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The contents of this report reflect the views of the author(s), who is responsible for the facts and the accuracy of the data presented herein. The contents do not necessarily reflect the official views or policies of the Virginia Department of Transportation, the Commonwealth Transportation Board, or the Federal Highway Administration. This report does not constitute a standard, specification, or regulation. Any inclusion of manufacturer names, trade names, or trademarks is for identification purposes only and is not to be considered an endorsement.


Primary and Secondary Incident Management: Predicting Durations in Real Time
Khattak, Asad
Wang, Xin
Zhang, Hongbing
Cetin, Mecit
Year: 2011
VTRC No.: 11-R11

Traffic incidents are a major source of congestion in Virginia. Secondary incidents comprise a relatively small but important portion of all incidents, and relatively little is known about their occurrence, characteristics, and associated delays.  The main objectives of this study were to define secondary incidents, understand and analyze the occurrence and nature of such incidents, and develop tools that can comprehensively and continuously analyze primary and secondary incidents at the planning and operational levels, ultimately contributing to congestion management. The scope of the study is limited to freeway incidents in the Hampton Roads (HR) area.

The study found that secondary incidents account for nearly 2% of TOC-recorded incidents, using the 2006 data.  Of all accidents, 7.5% had associated secondary incidents, 1.5% of disabled vehicles had secondary incidents, and 0.9% of abandoned vehicles had secondary incidents.  Despite their relatively low percentages, on average, two to three secondary incidents occur daily in the HR area.  Further, the average durations of secondary incidents in HR are 18 minutes, which is 4 minutes longer than the mean duration of other (independent) incidents, indicating that secondary incidents are not necessarily minor “fender benders.” The study also found that a 10-minute increase in primary incident duration is associated with 15% higher odds of secondary incidents.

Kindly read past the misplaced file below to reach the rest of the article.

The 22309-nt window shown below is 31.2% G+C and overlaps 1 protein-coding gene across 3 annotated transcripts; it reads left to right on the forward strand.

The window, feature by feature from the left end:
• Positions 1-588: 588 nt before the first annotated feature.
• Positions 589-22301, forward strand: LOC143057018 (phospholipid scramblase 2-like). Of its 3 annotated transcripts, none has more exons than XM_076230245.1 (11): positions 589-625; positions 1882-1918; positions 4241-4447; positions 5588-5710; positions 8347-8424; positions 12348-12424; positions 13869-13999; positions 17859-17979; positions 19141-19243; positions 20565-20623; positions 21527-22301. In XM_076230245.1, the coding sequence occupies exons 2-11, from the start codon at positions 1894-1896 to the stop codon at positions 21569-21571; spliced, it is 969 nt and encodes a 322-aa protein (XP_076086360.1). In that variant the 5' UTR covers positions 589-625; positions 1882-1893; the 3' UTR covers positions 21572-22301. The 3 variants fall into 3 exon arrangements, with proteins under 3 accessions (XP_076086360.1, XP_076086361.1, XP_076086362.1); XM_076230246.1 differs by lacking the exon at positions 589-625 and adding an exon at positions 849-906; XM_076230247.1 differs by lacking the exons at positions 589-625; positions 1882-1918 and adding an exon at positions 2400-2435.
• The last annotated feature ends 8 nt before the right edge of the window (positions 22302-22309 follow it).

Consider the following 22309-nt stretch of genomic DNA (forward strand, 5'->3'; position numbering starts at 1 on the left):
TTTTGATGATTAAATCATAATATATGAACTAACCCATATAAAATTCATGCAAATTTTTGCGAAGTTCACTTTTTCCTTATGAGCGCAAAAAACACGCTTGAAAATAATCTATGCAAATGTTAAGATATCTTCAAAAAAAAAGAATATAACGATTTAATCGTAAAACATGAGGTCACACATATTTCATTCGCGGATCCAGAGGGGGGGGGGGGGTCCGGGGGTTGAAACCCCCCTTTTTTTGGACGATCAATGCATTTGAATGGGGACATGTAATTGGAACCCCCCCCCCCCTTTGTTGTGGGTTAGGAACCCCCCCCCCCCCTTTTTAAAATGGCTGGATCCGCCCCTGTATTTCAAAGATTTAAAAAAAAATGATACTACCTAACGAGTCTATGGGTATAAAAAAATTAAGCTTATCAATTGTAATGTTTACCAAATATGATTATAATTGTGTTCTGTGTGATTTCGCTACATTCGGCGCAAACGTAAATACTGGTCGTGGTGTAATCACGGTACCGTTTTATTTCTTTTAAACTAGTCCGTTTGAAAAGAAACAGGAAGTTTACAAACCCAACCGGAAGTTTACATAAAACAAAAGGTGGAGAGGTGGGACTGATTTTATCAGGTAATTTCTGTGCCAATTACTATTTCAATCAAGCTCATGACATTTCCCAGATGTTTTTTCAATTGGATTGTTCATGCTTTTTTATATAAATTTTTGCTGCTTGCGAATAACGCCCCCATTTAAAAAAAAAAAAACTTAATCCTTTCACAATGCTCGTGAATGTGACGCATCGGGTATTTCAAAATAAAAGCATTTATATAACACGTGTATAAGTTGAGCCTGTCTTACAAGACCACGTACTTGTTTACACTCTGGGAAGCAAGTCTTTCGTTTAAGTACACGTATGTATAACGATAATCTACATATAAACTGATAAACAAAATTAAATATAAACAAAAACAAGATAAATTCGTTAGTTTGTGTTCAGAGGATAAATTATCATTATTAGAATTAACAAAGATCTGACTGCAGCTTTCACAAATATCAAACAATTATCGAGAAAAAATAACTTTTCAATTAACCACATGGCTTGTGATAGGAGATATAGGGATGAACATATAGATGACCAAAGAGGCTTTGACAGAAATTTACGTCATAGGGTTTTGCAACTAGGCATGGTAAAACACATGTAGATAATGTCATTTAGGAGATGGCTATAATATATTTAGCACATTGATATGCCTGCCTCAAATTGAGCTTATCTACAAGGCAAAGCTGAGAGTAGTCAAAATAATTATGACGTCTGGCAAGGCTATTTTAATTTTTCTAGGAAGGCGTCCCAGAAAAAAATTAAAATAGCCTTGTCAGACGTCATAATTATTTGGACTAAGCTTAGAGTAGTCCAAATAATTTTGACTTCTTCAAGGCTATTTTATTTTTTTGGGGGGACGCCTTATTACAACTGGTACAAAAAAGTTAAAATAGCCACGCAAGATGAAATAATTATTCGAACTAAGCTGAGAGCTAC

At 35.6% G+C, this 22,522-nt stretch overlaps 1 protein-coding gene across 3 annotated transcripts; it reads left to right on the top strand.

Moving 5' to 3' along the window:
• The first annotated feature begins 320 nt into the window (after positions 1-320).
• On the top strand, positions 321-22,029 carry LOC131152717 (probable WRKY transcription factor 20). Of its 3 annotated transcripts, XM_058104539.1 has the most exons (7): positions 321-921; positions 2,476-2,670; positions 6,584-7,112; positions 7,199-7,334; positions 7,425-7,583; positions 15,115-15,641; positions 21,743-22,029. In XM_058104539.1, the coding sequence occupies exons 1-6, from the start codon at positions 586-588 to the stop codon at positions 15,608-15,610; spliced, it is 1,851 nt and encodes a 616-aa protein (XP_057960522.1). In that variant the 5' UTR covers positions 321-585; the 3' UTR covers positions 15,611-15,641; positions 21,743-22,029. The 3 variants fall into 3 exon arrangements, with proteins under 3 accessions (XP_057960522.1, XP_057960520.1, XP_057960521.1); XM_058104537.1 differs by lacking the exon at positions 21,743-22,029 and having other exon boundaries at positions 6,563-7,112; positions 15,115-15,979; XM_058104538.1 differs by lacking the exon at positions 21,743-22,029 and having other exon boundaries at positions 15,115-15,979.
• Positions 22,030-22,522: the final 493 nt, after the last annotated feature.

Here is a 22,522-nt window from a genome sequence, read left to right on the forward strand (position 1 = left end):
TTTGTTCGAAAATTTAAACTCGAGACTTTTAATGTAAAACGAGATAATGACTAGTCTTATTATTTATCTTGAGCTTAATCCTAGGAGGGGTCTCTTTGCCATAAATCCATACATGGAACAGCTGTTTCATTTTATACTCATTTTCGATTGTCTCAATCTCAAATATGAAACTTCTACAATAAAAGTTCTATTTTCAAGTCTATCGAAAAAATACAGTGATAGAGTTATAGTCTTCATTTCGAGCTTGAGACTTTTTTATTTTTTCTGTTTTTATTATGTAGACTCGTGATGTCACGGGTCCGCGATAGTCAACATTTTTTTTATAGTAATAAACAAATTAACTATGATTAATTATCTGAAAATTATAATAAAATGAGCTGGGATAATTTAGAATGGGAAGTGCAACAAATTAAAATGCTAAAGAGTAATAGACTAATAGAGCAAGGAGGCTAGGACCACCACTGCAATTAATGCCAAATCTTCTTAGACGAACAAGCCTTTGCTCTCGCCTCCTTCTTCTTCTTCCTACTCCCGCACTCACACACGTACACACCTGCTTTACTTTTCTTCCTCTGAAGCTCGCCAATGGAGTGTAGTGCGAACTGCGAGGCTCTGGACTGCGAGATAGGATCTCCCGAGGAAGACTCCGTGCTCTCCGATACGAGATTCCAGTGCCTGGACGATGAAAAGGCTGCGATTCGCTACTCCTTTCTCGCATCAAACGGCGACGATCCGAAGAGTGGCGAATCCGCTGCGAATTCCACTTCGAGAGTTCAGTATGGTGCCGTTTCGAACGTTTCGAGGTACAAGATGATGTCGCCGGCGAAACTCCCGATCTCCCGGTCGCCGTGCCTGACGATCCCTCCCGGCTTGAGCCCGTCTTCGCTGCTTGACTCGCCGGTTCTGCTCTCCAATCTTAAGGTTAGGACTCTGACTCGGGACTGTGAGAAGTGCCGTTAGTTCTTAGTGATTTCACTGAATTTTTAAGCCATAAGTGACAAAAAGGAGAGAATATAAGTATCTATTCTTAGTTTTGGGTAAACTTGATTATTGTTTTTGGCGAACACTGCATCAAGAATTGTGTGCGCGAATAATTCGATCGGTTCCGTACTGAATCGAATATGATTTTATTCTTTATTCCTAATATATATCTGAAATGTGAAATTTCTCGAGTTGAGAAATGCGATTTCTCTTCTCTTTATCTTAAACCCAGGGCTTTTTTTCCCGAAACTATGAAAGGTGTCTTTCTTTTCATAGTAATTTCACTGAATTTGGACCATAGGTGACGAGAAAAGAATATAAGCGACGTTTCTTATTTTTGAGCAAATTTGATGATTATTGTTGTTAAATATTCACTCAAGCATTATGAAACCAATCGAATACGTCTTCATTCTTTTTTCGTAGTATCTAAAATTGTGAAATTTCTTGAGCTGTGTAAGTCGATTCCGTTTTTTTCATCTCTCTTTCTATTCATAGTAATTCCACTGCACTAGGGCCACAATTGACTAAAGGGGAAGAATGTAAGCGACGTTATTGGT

This study developed and applied a dynamic queue-based tool (SiT) to identify primary and secondary incidents from historical incident data and incorporated the models developed for incident duration, secondary incident occurrence, and associated delays in an online prediction tool (iMiT). Although the tools developed in this study (SiT and iMiT) are currently calibrated using HR data, the methodology is transferable to other regions of Virginia.

The study recommends that (1)VDOT TOC analysts (where available) use primary and secondary incidents as additional performance measures; (2) VDOT TOC analysts (where available) identify secondary incident hot-spots; (3) VDOT’s Regional Traffic Operations Managers give priority (in terms of monitoring, patrol coverage, and traveler information dissemination) to secondary incident hot-spots; (4) TOC managers and their staff use the online prediction tool, iMiT; (5) VDOT TOCs continue and expand the use of service patrols to implement aggressive incident clearance procedures (where appropriate), continue and strengthen their outreach to other response agencies using the RCTO or similar mechanisms, and improve incident scene management to avoid distractions from both the same and opposite directions; and (6) VDOT Operations and Security Division staff work to reconstitute the Statewide Incident Management Committee.

The benefit of reducing the number of secondary incidents by 25% (an implication of the stated goal of the HR RCTO) was calculated using two methods.  The first method resulted in a benefit in terms of reduced incident delay estimated at $1.11 million per year.  The second method used slightly different assumptions and resulted in an estimated delay savings of $1.23 million.